Own­ers ask for pet’s ashes in tat­too for per­ma­nent re­minder

Pretoria News Weekend - - NEWS -

For some, the death of a beloved furry friend can be dev­as­tat­ing.

Although there will al­ways be plenty of pho­tos, it’s as likely ded­i­cated pet own­ers may con­sider a tat­too – es­pe­cially one mixed with their pets ashes – for the most per­ma­nent re­minder.

A tat­too stu­dio in New Zealand of­fers this un­con­ven­tional way of re­mem­ber­ing pets, and while the method comes with a health warn­ing, peo­ple are seek­ing it out.

Tat­tooist Ta­mara James Cook who tat­toos at Dark Cloud Stu­dios told Daily Mail Aus­tralia she’s had re­quests from peo­ple want­ing the spe­cialised pet por­traits.

While the self-pro­fessed “an­i­mal lover” is more than happy to help, she’s quick to stress she’ll only do the tat­too if a waiver is signed from the out­set.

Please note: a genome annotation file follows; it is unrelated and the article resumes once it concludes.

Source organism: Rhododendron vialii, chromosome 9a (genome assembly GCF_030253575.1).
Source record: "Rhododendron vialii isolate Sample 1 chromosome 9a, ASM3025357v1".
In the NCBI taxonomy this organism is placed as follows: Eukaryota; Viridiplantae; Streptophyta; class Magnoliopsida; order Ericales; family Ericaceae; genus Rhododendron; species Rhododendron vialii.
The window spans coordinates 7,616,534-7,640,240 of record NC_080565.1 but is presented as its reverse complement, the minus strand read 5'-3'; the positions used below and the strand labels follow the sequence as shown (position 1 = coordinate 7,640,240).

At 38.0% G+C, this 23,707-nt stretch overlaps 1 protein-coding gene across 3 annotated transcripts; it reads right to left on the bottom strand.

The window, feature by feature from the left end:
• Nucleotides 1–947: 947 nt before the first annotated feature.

“There can be ex­tra risk do­ing these sorts of tat­toos be­cause a for­eign body is be­ing in­tro­duced into the skin,” James Cook said.

While the tat­too ex­pert said she only mixes the “tini­est bit of ash” with black ink, the tat­too doesn’t heal the same way, re­sult­ing in a slightly faded colour.

Be­cause of this she’ll only ever cover a small area this way, and will get peo­ple to help choose a spe­cial part of the tat­too that’s mean­ing­ful to them.

The tat­too artist said the ex­pe­ri­ence of tat­too­ing a per- son who has lost a pet can be a heart-wrench­ing one.

“It can be re­ally sad when I mix the ashes in to the ink,” she said.

“Peo­ple of­ten get re­ally emo­tional re­mem­ber­ing their pets. But when they stand up and look it (the fin­ished tat­too) they’re so thank­ful.”

Although James Cook said she’s had around five re­quests for these par­tic­u­lar types of pet por­traits, she’s seen an in­crease in de­mand for pet por­traits in gen­eral. – Daily Mail

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